I redid her face and hair (for the eleventy billionth time) and FINALLY I AM HAPPY WITH IT.
Today I put in about 4 hours all told, making good progress all around.
Dragon heads and dragon scales are challenging to get beyond the blocked-in stage. Too much detail and it looks weird, too little and, well… that’s where it’s at right now. 🙂
Just an idea that occurred to me as I was heading off to bed. I think I kinda like it, but I’ll see how I feel about it tomorrow 🙂
I spent the evening on her face, and it was totally worth it – I’m so much happier with it now. I love this part of a painting’s progress, where all the basic forms are in and now I get to refine everything, add details, and slowly reveal the finished piece.
I had at least three different photograph references open to help with the face anatomy and lighting. For me, looking at photos is like the secret sauce. My imagination alone isn’t quite enough to power a painting into my personal “A+” territory.
If inspiration holds up, I just may finish it this weekend. Yay!
I spent about 40 more minutes on it tonight working entirely on the dragon’s head. Dragon heads are hard. The only way I seem to get through them is by looking at lots of artwork of dragons and redrawing the head over and over until it looks decent.
Also, for the first time since starting this painting, I think the “interaction” between Astrid and her dragon finally looks how I want it to look.
More to come!
I quit trying to push it for a week or so and came back to it tonight. It’s not quite where I want it to be, but it’s a helluva lot closer than it was. Try everything – that’s my process at this point. Try bigger/smaller/flipped/brighter/darker/different color palette. Eventually, something stuck.
On Saturday I decided to reboot Astrid ’13 (again). This year has just been a struggle to find the right idea for this painting. Below is a series of screwups I’ll probably not return to…
Sketch looked okay:
Unusual color palette started to look okay:
This looks decent in thumbnail but man it’s hard to work with purples and yellows and browns.
I had wanted the dragon to look more foreshortened and like it was flying towards the camera. That may have been too much to ask of my current skill set…
…because the dragon only gets flatter and flatter with each iteration.
Then I changed the colors and started fresh with the dragon, but I decided this one isn’t much better than what came before. I still can’t figure out how the wings should look from this view. I need to model this in 3d first or something if I’m going to get it anywhere near right.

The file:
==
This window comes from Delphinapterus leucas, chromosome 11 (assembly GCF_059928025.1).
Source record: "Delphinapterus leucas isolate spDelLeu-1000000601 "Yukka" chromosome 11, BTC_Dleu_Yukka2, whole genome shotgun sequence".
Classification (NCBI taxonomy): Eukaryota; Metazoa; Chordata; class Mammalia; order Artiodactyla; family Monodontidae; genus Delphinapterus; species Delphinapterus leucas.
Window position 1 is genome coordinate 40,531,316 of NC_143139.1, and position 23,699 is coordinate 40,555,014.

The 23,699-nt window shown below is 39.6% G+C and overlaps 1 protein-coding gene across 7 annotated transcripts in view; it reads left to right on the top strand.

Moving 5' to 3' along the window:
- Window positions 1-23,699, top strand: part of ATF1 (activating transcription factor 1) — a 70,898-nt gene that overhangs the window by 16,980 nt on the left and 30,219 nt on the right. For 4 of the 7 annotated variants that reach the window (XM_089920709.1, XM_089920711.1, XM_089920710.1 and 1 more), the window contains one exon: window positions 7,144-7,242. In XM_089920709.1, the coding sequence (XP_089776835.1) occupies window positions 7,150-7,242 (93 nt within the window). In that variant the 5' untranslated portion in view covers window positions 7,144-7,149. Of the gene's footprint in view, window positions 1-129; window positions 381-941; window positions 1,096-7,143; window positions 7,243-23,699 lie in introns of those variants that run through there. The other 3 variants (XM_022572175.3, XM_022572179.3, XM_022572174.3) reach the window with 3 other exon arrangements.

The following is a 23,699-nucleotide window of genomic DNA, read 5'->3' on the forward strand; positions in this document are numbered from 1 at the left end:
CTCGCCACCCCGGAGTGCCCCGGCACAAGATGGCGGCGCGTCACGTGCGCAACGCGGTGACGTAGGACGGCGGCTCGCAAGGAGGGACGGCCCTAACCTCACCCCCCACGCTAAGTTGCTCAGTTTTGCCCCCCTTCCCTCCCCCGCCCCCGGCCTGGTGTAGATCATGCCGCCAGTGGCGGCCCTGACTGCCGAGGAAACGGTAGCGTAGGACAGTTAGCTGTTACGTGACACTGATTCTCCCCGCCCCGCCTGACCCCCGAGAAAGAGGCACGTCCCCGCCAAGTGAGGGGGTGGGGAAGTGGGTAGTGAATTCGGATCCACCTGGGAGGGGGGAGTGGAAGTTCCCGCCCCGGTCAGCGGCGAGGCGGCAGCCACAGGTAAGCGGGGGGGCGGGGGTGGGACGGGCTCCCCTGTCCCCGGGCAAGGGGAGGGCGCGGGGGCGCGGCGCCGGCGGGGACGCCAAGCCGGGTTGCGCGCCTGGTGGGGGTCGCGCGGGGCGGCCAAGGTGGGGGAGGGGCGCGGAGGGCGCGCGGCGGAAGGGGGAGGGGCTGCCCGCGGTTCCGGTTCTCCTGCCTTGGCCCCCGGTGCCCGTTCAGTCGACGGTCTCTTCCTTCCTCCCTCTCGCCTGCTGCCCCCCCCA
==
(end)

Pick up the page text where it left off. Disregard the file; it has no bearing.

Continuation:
This is where I left it. Ugh, the whole thing is a mess. Sometimes this happens, but it happens a lot with this particular series.
I don’t know why the annual Astrid painting is so much harder than everything else. It’s like nothing’s good enough. I keep rebooting, and I scrap at least one painting along the way that I’d happily take to completion if it were anything else but the annual Astrid. It must be the self-imposed goal that it be better than the ones before it. That’s a tall order.
Anyway, here’s Attempt #2. I don’t know how I feel about it yet. Perspective is hard, yo.
I’ll pick it up again this weekend and see if I still like it a day or two from now.
I guess I lied earlier when I said I wasn’t going to come back to this one. I saw it sitting in my recent files list in Photoshop, reopened it, and put another 20 minutes into punching it up. It came a long way in those 20 minutes, if you recall where we last left off:
Sometimes I make art that I like to call “ahead of its time” – art that stays “good” in my eyes for years. Some stuff in my portfolio has been there for 5 years, because I still feel it’s among my best. That art was “ahead of its time”
The painting this new one is based on was “behind its time”. Stiff and awkward even when I made it, even though I put twice as much time into it. I feel like doing these remakes is a great way to gauge my own growth as an artist. Even though artwork is just a hobby, it’s a SRS HOBBY(!!!111) and knowing I’m improving keep me motivated.
I finished her up between a 1-hour painting session this morning and another 45 mins or so this evening.
When I started working about 7 years ago I really struggled with the loss of 5+ hour long painting sessions. I didn’t want to paint unless I was gonna have at least MANY MANY consecutive hours in which to paint. So I didn’t, and as a result I have huge gaps in my painting and artistic development for 2006-2008. That made me sad, so in 2008 I got it together and I learned to paint in brief bursts of 30-90 minutes. I cranked out an incredible amount of paintings and artistic growth in just a 6 month span.
I was on a huge roll when a job opportunity on the other side of the country came up, which derailed me for another 8 or so months as I got settled in a brand new environment. And finally when I got into the swing of things again about 2 years later, we bought a house and that took another year’s worth of free time to fix up. I find it very hard to devote energy into paintings when the rest of my home (life in general) isn’t in perfect order, which is probably the wrong order to be approaching things in but that’s the way I work. :p
So now here we are in 2013 and all the pieces are in order: no more moving, no more major house projects, and we’re both happily employed. Now I can paint.
I feel like this painting of Storm is the first thing I’ve done in a long time that represents actual forward progress in my artistic development. I love the brush-stroke look so many artists use and I tried to emulate it here. I’m feeling pretty limbered-up and ready for some challenges, so I think I will start taking on some tougher subject matter in the coming months, like inorganic forms and environments.